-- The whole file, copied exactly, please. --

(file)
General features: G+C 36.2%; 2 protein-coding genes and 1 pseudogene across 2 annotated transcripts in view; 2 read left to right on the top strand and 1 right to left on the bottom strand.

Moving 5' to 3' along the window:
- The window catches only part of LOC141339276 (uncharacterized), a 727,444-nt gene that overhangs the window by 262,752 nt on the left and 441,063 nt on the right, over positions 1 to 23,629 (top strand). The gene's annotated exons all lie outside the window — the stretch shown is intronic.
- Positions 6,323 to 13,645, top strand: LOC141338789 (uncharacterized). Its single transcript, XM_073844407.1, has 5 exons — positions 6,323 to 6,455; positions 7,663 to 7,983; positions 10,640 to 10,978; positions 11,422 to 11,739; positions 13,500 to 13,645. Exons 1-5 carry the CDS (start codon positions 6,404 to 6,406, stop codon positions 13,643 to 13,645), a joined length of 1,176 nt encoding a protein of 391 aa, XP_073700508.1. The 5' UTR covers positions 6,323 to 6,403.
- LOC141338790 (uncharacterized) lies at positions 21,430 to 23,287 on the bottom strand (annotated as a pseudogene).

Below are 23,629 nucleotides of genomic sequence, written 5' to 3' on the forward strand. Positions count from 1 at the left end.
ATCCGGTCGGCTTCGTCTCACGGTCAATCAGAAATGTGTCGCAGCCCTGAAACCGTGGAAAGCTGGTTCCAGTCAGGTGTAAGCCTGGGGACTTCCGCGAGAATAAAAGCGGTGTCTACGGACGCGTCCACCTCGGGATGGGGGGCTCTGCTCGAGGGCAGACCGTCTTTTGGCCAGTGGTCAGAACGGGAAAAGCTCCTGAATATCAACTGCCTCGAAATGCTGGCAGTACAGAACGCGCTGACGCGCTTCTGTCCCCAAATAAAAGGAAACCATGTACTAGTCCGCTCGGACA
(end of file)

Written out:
General features: G+C 36.2%; 2 protein-coding genes and 1 pseudogene across 2 annotated transcripts in view; 2 read left to right on the top strand and 1 right to left on the bottom strand.

Moving 5' to 3' along the window:
- The window catches only part of LOC141339276 (uncharacterized), a 727,444-nt gene that overhangs the window by 262,752 nt on the left and 441,063 nt on the right, over positions 1 to 23,629 (top strand). The gene's annotated exons all lie outside the window — the stretch shown is intronic.
- Positions 6,323 to 13,645, top strand: LOC141338789 (uncharacterized). Its single transcript, XM_073844407.1, has 5 exons — positions 6,323 to 6,455; positions 7,663 to 7,983; positions 10,640 to 10,978; positions 11,422 to 11,739; positions 13,500 to 13,645. Exons 1-5 carry the CDS (start codon positions 6,404 to 6,406, stop codon positions 13,643 to 13,645), a joined length of 1,176 nt encoding a protein of 391 aa, XP_073700508.1. The 5' UTR covers positions 6,323 to 6,403.
- LOC141338790 (uncharacterized) lies at positions 21,430 to 23,287 on the bottom strand (annotated as a pseudogene).

Below are 23,629 nucleotides of genomic sequence, written 5' to 3' on the forward strand. Positions count from 1 at the left end.
ATCCGGTCGGCTTCGTCTCACGGTCAATCAGAAATGTGTCGCAGCCCTGAAACCGTGGAAAGCTGGTTCCAGTCAGGTGTAAGCCTGGGGACTTCCGCGAGAATAAAAGCGGTGTCTACGGACGCGTCCACCTCGGGATGGGGGGCTCTGCTCGAGGGCAGACCGTCTTTTGGCCAGTGGTCAGAACGGGAAAAGCTCCTGAATATCAACTGCCTCGAAATGCTGGCAGTACAGAACGCGCTGACGCGCTTCTGTCCCCAAATAAAAGGAAACCATGTACTAGTCCGCTCGGACA